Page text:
LTW: Flexing Air Muscle, Elder Divorce, and K-Biz Environment

1. National
1) Leaders of North and South Korea flex air muscle
South Korean president Park Geun-hye thumbed up at a ceremony to mark the first deployment of FA-50 fighter jets manufactured with Korea’s indigenous technologies. South Korea plans to produce 60 FA-50 jets to replace old F-5 fighters. Tit for tat, North Korea’s Kim Jong Un also visited an airbase, pushing buttons in a cockpit of Mig-29. The once warming relationship initiated by Kim’s top 3 cronies’ visit to South Korea a month ago is now cooling down rapidly over propaganda leaflets flown by balloons to North Korea, and the pictures of the two leaders in fighter jets were the testimony of cold Korean peninsula.

Kim Jong-un’s next photo to be released soon would be with his thumbs at his nose in front of a rocket launch pad, Kim offering Obama free carriage of supplies for the International Space Station that Antares rocket failed to do so last week.

2) More old couples divorce than young ones
According to the Office of Court Administration, the number of divorces in 2013 among couples married 20 years or longer was 32,433, or 28.1%, taking up the most of the total 115,292 separations. The number for newly married couples less than 5 years followed with 27,299 cases, or 23.7%.  The top reason for divorce for old couples was irreconcilable differences with 47.2%, followed by financial problems (12.7%), adultery (7.6%) and conflicts between family members (7.0%). In the mean while, the number of total splits has increased for three years straight, from 114,707 in 2011 to 115,292 in 2013.
My marriage was in serious danger during Chooseok, Korean Thanksgiving holidays, in 2001. I had secretly lent some money a few months before Chooseok to a friend of mine whom my wife thought not trustworthy. On Chooseok, my friend paid a visit to my father’s house near Gimpo Airport while I was out for some walk, and returned the money to my father, saying “Please pass this money I borrowed to HyungSik” The problem was my wife was there with my father. The recent frosty Park Geun-hye and Kim Jong Un relationship was a honeymoon compared to mine with my wife for the next two weeks after Chooseok. .

2. Economy
1) Korea scores high in business environment
According to the “Doing Business 2015” report by World Bank, Korea ranked 5th out of 189 WB member nations in terms of providing a good environment for business. The evaluation was based on 10 areas; starting a business, obtaining construction permits, access to electricity, registering property, getting credit, protecting minority investors, paying taxes, trading across borders, contract reinforcement and resolving insolvency. Korea scored high for electricity and trading across borders, but low in registering property. Singapore topped the list with U.S. and Japan ranking 7th and 29th, respectively.
 It was lucky for Korea the survey didn’t have ‘labor relationship’ as one of the categories. The militant labor union culture has been prevailing since 1987 when union was legalized after democracy movement. A case in point. While Hyundai Heavy Industry has been suffering from big loss two quarters in a row, 1.1 trillion won in Q2 and another 1.9 trillion in Q3, its union are on strike demanding 6.51% wage increase and 250% bonus, wrongly thinking HHI is a fountain that never dries up.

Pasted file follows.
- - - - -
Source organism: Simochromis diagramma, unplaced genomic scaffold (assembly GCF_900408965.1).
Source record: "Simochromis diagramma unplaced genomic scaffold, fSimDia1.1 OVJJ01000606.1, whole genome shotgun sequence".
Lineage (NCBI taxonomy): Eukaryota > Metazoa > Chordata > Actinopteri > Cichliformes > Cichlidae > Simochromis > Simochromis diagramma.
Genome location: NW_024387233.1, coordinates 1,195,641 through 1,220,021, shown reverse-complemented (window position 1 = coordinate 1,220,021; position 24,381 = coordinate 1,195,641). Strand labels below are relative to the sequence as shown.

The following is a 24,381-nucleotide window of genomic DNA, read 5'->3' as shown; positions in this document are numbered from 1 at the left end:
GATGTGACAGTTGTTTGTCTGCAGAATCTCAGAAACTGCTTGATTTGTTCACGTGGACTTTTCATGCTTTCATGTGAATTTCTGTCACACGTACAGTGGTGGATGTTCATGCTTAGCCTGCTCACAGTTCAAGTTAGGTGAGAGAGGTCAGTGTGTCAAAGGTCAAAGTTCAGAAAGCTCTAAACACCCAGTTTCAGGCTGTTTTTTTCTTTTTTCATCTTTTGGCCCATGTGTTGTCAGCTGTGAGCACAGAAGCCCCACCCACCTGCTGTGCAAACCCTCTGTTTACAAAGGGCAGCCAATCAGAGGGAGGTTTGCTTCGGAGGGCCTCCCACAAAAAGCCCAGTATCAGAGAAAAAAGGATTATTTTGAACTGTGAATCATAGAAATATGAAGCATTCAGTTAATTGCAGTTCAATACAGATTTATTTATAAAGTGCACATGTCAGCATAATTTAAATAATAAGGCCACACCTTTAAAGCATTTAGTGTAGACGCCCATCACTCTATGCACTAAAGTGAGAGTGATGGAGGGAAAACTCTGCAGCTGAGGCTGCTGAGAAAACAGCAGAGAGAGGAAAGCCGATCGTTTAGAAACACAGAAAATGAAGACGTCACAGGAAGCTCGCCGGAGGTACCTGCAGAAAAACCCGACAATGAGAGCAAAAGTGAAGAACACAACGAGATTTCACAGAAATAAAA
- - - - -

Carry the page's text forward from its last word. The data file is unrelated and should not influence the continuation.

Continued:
3. Auto Industry
1) GM Korea to pay for overstated Cruze gas mileage
The Korean version of Department of Transportation said GM Korea voluntarily promised to pay 420,000 won ($400) to owners of Cruze for exaggerated fuel economy claims. The government said the combined mileage for the 1.8L version did not meet the stated 12.4 km/L, rather recording 11 km per liter.  It is expected to have 33 billion won impact to GM Korea.  This is the 2nd time an automaker in Korea had to compensate for false advertising of gas mileage after Hyundai Santa Fe in August this year.
If the Cruze mileage was a negative story, GM Korea had lots of positive news. Its Malibu diesel model is selling like hot cakes, with its sales only restricted by the diesel engines GM Korea has to import from Europe. The combined sale of its 3 RV models (Orlando, Captiva, and Trax) has increased by 29% from the same period last year. These successes have made GM Korea see its sales quadruple in just 12 years after GM bought it from Daewoo. Big hands to GM Korea!

2) Elantra hits 10 million after 24 years
Hyundai Elantra (Avante in Korea) became the first Korean model to reach the 10 million milestone in cumulative global sale, after 24 years its first generation launch in 1990. Only 10 other models have done so, including Toyota Corolla, VW Golf and Beetle, Honda Civic and Ford Focus. Some 7.4 million units were marketed in 177 countries, while around 2.6 million were sold in Korea. About 6.4 million units were manufactured in its Ulsan plant in Korea, while the rest were produced in China, India and the U.S.

I worked on 2nd generation Elantra that launched in 1995 as a manufacturing engineer. My responsibility was on moving system that includes doors and I had to hear lots of whining noise from my boss who kept forcing me to make better quality Elantra. If you happen to still own a 2nd generation Elantra and hear some nagging wind noise, just be happy with it. It is probably only one tenth of decibel I had to take from my boss. I didn’t say it was you, JJ Kim!